In theory, I understand why Powell could succeed and live up to a potential fifth-round fantasy draft choice. But let's look at it from another perspective: do we know for sure he will start and see 180 carries? I'd say no. Can we assume he'll average 5.5 yards per carry again with little to no threat in the passing game to take defenders out of the box? I'd say no. Can we assume he'll get goal-line work? I'd say no. Can we trust a first-time play-caller to feature the running backs in the passing game? I'm not sure. Can we assume a potential one- or two-win team like the Jets won't just play the kids in December, especially considering their front office has already essentially thrown in the towel for this season? I'm not sure. I'm sure I could ask more questions, but the point is this: a fifth-round draft choice spent on Powell is basically a hope that every game will be "garbage time" and/or an acknowledgment his owners know the answers to all of these questions and can them answer in a way that benefits Powell. Give me someone like Rob Kelley two rounds later who actually has a shot to score touchdowns on a semi-regular basis, runs behind a good offensive line and is situated in an offense that can run against light boxes. And while it didn't factor into my overall grade at all, I would be somewhat concerned Powell was playing well into the third quarter of the team's dress rehearsal against the New York Giants, as Forte received the bulk of the work in the first half. Even if that was an intentional move by the Jets' coaching staff to see were Forte was from a fitness standpoint, "starting" running backs in the NFL do not play deep into the third quarter in any preseason game. All I'm saying is I'm not buying a Jet - much less any one player dealing with this much uncertainty - in the first five or six rounds if I don't have to.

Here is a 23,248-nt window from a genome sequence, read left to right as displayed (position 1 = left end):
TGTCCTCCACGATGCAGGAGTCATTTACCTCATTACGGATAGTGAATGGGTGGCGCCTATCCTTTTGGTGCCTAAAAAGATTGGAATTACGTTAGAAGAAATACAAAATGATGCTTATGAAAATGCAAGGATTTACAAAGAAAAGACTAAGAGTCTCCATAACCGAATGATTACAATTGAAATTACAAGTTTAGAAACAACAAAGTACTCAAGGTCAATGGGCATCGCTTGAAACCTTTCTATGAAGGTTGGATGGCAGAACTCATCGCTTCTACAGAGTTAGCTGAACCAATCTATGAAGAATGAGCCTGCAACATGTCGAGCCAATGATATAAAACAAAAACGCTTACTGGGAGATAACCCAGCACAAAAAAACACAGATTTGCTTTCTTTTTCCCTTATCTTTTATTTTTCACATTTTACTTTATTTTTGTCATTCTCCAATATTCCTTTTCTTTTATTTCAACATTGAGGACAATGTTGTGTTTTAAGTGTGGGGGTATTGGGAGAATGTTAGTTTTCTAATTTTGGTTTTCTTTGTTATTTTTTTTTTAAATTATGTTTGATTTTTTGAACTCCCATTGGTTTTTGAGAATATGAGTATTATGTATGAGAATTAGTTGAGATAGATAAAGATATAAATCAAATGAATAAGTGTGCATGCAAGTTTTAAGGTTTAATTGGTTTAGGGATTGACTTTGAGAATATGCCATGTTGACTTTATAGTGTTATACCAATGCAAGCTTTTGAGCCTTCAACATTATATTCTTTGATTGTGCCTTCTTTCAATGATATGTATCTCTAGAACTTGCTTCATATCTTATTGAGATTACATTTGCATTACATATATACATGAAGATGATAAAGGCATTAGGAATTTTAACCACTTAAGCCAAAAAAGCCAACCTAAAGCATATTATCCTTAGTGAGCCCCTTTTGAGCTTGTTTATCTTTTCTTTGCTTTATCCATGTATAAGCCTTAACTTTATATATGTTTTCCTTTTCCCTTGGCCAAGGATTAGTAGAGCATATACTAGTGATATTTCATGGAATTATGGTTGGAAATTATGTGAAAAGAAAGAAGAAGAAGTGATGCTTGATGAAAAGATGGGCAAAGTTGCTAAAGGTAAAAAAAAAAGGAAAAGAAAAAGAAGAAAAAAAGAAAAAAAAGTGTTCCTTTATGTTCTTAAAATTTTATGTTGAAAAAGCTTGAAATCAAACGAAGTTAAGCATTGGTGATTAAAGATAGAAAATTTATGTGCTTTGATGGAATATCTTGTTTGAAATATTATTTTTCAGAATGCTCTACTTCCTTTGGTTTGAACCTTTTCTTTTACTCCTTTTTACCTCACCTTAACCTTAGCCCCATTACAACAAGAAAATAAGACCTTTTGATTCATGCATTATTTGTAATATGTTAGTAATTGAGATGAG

Let's talk about Kevin White. (Do we have to?) At this point, White is a do-not-draft player for most owners, and that is an understandable response. With Cameron Meredith done for the foreseeable future, however, White will have a grand opportunity now to realize the potential and talent that had evaluators ranking him favorably to Amari Cooper and DeVante Parker three drafts ago. One tibia (2015) and one fibula (2016) stress fracture later, and we have a player who is running out of chances to live up to the No. 7 overall pick in the 2015 NFL Draft. I suppose the odds are just as good Kendall Wright ends up as the featured target in Chicago - he did enjoy his best season as a pro under OC Dowell Loggains with Tennessee in 2013 after all - but the Bears' front office is going to want to see White at least have a chance to realize his potential if he is healthy enough to do so in 2017. Before you dismiss him for whatever reason, remember he drew some Andre Johnson comps coming out of West Virginia. I realize I have him listed a lot higher than most people are going to draft him, so just keep him in mind when your draft board begins to look light on potential high-upside options.